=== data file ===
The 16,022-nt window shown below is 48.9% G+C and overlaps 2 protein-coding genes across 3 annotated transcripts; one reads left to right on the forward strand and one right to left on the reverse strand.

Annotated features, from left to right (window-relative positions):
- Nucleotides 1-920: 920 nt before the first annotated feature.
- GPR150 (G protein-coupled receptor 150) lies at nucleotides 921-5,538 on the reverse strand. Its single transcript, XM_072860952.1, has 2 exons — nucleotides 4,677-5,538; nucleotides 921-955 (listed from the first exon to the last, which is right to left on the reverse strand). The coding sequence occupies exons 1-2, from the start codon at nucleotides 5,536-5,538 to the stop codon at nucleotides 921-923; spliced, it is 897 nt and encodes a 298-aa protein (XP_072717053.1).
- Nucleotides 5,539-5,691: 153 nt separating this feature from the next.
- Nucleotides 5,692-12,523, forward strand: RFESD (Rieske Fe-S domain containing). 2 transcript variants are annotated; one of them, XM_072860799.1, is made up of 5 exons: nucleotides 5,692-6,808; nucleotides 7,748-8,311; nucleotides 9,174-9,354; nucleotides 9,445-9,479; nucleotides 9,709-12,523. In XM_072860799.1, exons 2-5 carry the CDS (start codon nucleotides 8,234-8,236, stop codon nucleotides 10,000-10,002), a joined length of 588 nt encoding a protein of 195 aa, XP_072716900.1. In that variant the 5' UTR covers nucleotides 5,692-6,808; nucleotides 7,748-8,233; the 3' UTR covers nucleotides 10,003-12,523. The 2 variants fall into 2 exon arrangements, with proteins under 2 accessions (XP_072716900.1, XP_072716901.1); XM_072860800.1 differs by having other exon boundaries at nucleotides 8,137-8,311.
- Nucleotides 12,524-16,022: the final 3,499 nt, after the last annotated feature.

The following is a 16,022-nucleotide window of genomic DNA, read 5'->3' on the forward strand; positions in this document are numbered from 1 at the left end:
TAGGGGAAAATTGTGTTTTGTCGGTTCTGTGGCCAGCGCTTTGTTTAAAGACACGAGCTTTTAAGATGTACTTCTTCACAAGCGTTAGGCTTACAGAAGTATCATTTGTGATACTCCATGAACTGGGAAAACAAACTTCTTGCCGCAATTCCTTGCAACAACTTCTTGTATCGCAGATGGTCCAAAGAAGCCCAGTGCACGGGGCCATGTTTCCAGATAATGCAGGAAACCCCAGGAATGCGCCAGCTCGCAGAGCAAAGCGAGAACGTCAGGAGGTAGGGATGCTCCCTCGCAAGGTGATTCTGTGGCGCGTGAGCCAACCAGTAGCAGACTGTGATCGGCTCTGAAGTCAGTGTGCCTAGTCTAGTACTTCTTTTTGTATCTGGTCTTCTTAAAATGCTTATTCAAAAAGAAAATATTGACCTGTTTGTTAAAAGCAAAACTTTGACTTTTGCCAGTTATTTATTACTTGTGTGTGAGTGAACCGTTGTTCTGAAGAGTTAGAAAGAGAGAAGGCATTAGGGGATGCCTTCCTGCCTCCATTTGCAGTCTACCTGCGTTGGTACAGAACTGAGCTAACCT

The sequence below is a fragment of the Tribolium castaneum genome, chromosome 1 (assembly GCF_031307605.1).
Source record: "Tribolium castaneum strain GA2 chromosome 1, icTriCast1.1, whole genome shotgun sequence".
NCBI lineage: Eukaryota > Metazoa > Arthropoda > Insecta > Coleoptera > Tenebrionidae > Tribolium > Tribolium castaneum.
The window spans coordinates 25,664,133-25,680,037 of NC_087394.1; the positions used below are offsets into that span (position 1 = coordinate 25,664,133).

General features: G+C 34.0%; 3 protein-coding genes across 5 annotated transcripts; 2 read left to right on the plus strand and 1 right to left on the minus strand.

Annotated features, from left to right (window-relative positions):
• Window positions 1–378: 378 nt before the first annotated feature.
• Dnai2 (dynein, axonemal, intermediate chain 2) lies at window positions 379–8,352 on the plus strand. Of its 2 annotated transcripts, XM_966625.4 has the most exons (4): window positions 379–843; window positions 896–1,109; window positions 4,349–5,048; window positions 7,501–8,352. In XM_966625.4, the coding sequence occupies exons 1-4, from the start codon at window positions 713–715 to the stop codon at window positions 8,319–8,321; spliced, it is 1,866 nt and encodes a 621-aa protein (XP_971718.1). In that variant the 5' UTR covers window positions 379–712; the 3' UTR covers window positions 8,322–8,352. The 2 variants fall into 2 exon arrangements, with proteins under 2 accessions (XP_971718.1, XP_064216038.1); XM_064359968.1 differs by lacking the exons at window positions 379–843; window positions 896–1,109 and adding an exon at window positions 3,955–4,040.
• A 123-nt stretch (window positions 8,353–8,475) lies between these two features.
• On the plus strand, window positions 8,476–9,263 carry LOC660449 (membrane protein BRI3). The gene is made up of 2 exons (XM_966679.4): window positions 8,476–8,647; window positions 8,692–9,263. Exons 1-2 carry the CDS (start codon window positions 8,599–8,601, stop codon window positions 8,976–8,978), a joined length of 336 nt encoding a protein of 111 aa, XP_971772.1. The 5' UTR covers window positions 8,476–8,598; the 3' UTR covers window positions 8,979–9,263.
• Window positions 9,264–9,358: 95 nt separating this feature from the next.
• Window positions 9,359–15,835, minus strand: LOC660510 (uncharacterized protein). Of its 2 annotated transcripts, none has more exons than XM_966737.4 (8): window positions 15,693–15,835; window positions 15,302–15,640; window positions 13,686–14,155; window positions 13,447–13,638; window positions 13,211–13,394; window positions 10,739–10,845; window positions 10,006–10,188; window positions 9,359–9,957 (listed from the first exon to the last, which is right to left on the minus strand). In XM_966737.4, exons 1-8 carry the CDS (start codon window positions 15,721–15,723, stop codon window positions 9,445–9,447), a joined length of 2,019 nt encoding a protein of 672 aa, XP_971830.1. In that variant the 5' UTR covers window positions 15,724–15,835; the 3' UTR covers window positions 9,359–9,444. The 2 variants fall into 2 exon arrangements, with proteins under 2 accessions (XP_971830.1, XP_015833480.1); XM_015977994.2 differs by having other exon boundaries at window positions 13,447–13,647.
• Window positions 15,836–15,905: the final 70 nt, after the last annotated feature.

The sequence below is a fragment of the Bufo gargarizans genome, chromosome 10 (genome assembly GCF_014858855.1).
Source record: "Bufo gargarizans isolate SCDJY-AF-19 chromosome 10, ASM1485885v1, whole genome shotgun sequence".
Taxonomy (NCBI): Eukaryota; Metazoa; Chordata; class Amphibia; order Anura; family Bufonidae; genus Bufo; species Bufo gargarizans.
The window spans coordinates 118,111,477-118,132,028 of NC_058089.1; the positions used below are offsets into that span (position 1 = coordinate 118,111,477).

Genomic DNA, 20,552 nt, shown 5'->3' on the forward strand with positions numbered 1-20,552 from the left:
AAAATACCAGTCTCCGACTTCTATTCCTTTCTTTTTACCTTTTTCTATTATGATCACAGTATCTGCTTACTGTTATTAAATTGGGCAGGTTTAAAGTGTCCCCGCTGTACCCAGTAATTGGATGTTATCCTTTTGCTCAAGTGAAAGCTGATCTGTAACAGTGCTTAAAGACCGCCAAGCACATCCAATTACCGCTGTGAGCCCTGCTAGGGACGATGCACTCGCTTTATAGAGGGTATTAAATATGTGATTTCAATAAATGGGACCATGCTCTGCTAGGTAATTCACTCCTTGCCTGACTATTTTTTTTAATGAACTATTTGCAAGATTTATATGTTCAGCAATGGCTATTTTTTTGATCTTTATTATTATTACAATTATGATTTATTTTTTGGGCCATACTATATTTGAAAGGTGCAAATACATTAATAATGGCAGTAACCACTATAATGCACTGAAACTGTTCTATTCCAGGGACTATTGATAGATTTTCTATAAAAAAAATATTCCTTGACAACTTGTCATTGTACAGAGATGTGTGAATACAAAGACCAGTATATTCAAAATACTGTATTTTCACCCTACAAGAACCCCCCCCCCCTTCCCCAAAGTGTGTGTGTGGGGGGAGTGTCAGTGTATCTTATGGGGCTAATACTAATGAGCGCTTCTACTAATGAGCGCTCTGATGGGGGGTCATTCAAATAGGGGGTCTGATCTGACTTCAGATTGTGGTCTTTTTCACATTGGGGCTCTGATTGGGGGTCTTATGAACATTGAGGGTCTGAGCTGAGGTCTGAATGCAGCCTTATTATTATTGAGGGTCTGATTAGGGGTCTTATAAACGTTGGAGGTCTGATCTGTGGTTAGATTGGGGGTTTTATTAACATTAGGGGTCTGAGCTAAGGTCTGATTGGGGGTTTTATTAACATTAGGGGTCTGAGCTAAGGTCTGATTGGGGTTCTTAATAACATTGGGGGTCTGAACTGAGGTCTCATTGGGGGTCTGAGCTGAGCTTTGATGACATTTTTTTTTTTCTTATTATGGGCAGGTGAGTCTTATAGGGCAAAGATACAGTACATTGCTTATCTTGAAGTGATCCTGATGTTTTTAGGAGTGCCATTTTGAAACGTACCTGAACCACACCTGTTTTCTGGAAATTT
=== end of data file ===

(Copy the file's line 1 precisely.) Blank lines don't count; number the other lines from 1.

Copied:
The 16,022-nt window shown below is 48.9% G+C and overlaps 2 protein-coding genes across 3 annotated transcripts; one reads left to right on the forward strand and one right to left on the reverse strand.